Councillor Rice said that Members recognised the harm to the Green Belt. He went on to give the following reasons for approving the application:


  1. The Council did not have a five year housing land supply or a 20% buffer – he attributed significant weight to this.
  2. The scheme was carbon neutral and provided custom build homes – he attributed significant weight as it supported the Council’s recently declared climate emergency.
  3. Thurrock had a national growth hub – he attributed significant weight to this.
  4. The development would be a 12 minute walk to the train station and local shops once the footpath was in place through the country park so it was sustainable – he attributed significant weight to this.


The Chair mentioned that the Applicant had a commitment to have a pathway through the country park which would allow the walking accessibility as highlighted in reason 4 above. He said that he acknowledged the highways issues but pointed out that previous larger applications in remote locations had resolved similar highways issues and was confident that the same could be done for this application. In regards to the heritage issue, he reiterated that the harm was less than substantial which was not enough for a reason of refusal as put by Officers and the site was secluded and covered by screening. He went on to say that there was a desire from Members to promote zero carbon which was in government guidance and be included in the local plan as it progressed.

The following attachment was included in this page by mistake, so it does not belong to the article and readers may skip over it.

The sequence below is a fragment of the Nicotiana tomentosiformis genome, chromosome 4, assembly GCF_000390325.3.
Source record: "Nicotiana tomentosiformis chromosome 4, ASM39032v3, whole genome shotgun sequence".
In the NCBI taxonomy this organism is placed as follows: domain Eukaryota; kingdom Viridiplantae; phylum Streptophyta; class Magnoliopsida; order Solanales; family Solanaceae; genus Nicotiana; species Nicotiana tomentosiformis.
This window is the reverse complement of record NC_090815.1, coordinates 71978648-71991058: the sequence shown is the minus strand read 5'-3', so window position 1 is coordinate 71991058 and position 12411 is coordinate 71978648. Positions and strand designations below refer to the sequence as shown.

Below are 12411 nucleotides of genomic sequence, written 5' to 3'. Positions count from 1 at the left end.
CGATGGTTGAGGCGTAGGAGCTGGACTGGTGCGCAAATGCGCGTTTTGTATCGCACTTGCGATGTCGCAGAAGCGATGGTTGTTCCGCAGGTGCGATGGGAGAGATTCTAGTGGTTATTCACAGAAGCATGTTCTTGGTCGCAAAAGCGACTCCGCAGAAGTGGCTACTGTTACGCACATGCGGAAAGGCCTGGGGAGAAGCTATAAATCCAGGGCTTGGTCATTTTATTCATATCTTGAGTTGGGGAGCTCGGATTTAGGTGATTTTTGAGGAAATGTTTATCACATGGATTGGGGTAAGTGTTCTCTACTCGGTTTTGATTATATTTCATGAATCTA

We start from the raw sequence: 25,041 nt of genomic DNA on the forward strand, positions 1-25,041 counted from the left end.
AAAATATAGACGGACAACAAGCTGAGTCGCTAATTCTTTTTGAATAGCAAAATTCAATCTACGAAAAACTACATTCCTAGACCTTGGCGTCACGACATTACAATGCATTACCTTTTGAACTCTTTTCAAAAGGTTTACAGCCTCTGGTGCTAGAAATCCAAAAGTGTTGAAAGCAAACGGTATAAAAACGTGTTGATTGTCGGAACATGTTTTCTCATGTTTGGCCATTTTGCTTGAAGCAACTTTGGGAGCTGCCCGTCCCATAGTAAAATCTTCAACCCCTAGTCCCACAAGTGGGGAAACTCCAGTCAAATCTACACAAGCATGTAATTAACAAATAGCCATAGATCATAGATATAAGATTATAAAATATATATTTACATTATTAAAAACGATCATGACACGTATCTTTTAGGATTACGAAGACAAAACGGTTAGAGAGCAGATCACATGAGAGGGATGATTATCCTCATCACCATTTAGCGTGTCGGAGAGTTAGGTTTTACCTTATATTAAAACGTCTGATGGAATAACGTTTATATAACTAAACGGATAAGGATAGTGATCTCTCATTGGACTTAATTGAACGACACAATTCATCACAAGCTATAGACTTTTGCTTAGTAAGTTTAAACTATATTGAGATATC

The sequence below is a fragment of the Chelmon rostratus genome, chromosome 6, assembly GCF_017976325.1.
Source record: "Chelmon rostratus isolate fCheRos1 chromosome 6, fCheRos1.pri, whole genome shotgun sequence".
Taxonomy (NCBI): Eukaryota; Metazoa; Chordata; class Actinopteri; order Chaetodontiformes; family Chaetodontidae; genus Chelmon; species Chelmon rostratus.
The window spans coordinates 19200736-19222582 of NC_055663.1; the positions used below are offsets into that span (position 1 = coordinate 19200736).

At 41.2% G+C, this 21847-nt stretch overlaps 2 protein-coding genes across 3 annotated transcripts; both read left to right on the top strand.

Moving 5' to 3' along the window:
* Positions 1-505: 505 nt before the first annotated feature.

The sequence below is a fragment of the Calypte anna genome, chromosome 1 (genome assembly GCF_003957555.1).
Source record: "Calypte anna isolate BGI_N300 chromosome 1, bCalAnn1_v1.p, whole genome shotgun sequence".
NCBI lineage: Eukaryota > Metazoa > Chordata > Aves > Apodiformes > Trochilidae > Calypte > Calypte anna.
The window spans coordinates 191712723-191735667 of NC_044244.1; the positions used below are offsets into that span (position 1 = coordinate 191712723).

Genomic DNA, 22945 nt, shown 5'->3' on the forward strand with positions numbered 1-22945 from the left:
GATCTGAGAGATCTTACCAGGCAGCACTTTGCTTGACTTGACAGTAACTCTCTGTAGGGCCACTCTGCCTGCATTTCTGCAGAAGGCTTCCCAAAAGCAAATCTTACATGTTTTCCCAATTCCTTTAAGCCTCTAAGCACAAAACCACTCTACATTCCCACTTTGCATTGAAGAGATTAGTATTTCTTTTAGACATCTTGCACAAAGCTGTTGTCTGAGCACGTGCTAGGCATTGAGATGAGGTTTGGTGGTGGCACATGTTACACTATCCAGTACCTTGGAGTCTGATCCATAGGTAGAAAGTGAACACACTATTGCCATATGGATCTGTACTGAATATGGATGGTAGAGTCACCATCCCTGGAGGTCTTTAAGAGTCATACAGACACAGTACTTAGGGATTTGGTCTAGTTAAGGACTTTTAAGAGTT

Councillor Lawrence questioned if an approval of the application by Members would be subject to a referral to the Secretary of State. She also asked whether the unilateral agreement submitted by the Applicant could be used for reasons to approve the application.


Leigh Nicholson summed up:


  • Members’ reasons one, two and three for approving the application addressed Officer’s first reason for refusal that was the harm to the Green Belt.
  • Members’ reason four approving the application addressed Officer’s second reason for refusal that was the issue of an unsustainable development.
  • Members considered that the Heritage Officer’s ‘less than substantial weight’ assessment and that the site was secluded was enough to address Officer’s third reason for refusal that was the impact to a listed building.


The Chair added that Officers had attributed limited weight to the role of the application in the Green Belt and said that significant weight should also be added for this factor.